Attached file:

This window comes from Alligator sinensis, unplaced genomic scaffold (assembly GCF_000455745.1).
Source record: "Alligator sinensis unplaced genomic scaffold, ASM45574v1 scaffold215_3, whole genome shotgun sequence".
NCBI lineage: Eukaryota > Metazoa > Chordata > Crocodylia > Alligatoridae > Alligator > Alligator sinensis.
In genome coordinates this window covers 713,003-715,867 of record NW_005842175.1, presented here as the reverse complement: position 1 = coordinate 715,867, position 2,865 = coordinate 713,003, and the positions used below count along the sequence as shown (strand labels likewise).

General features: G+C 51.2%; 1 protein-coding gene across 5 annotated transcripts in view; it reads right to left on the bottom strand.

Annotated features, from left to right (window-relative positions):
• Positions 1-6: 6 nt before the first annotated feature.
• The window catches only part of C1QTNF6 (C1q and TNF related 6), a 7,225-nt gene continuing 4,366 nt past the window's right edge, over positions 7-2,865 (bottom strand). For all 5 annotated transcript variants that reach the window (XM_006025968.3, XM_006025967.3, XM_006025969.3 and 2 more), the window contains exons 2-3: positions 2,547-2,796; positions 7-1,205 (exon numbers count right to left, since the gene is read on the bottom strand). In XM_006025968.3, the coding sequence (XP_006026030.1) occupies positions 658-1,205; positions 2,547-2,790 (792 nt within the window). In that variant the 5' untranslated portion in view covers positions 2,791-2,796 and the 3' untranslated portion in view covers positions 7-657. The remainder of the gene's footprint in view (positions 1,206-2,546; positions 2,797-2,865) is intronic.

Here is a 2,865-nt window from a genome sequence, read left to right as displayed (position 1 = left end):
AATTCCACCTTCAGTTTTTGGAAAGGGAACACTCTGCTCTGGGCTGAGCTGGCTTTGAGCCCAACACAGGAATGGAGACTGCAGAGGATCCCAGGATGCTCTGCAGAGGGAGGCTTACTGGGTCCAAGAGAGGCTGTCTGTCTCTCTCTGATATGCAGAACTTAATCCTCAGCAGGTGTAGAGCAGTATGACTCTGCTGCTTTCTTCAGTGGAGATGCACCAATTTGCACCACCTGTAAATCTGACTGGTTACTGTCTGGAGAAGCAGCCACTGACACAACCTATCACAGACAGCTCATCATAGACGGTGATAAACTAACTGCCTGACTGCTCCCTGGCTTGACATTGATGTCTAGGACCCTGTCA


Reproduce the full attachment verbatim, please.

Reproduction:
This window comes from Alligator sinensis, unplaced genomic scaffold (assembly GCF_000455745.1).
Source record: "Alligator sinensis unplaced genomic scaffold, ASM45574v1 scaffold215_3, whole genome shotgun sequence".
NCBI lineage: Eukaryota > Metazoa > Chordata > Crocodylia > Alligatoridae > Alligator > Alligator sinensis.
In genome coordinates this window covers 713,003-715,867 of record NW_005842175.1, presented here as the reverse complement: position 1 = coordinate 715,867, position 2,865 = coordinate 713,003, and the positions used below count along the sequence as shown (strand labels likewise).

General features: G+C 51.2%; 1 protein-coding gene across 5 annotated transcripts in view; it reads right to left on the bottom strand.

Annotated features, from left to right (window-relative positions):
• Positions 1-6: 6 nt before the first annotated feature.
• The window catches only part of C1QTNF6 (C1q and TNF related 6), a 7,225-nt gene continuing 4,366 nt past the window's right edge, over positions 7-2,865 (bottom strand). For all 5 annotated transcript variants that reach the window (XM_006025968.3, XM_006025967.3, XM_006025969.3 and 2 more), the window contains exons 2-3: positions 2,547-2,796; positions 7-1,205 (exon numbers count right to left, since the gene is read on the bottom strand). In XM_006025968.3, the coding sequence (XP_006026030.1) occupies positions 658-1,205; positions 2,547-2,790 (792 nt within the window). In that variant the 5' untranslated portion in view covers positions 2,791-2,796 and the 3' untranslated portion in view covers positions 7-657. The remainder of the gene's footprint in view (positions 1,206-2,546; positions 2,797-2,865) is intronic.

Here is a 2,865-nt window from a genome sequence, read left to right as displayed (position 1 = left end):
AATTCCACCTTCAGTTTTTGGAAAGGGAACACTCTGCTCTGGGCTGAGCTGGCTTTGAGCCCAACACAGGAATGGAGACTGCAGAGGATCCCAGGATGCTCTGCAGAGGGAGGCTTACTGGGTCCAAGAGAGGCTGTCTGTCTCTCTCTGATATGCAGAACTTAATCCTCAGCAGGTGTAGAGCAGTATGACTCTGCTGCTTTCTTCAGTGGAGATGCACCAATTTGCACCACCTGTAAATCTGACTGGTTACTGTCTGGAGAAGCAGCCACTGACACAACCTATCACAGACAGCTCATCATAGACGGTGATAAACTAACTGCCTGACTGCTCCCTGGCTTGACATTGATGTCTAGGACCCTGTCA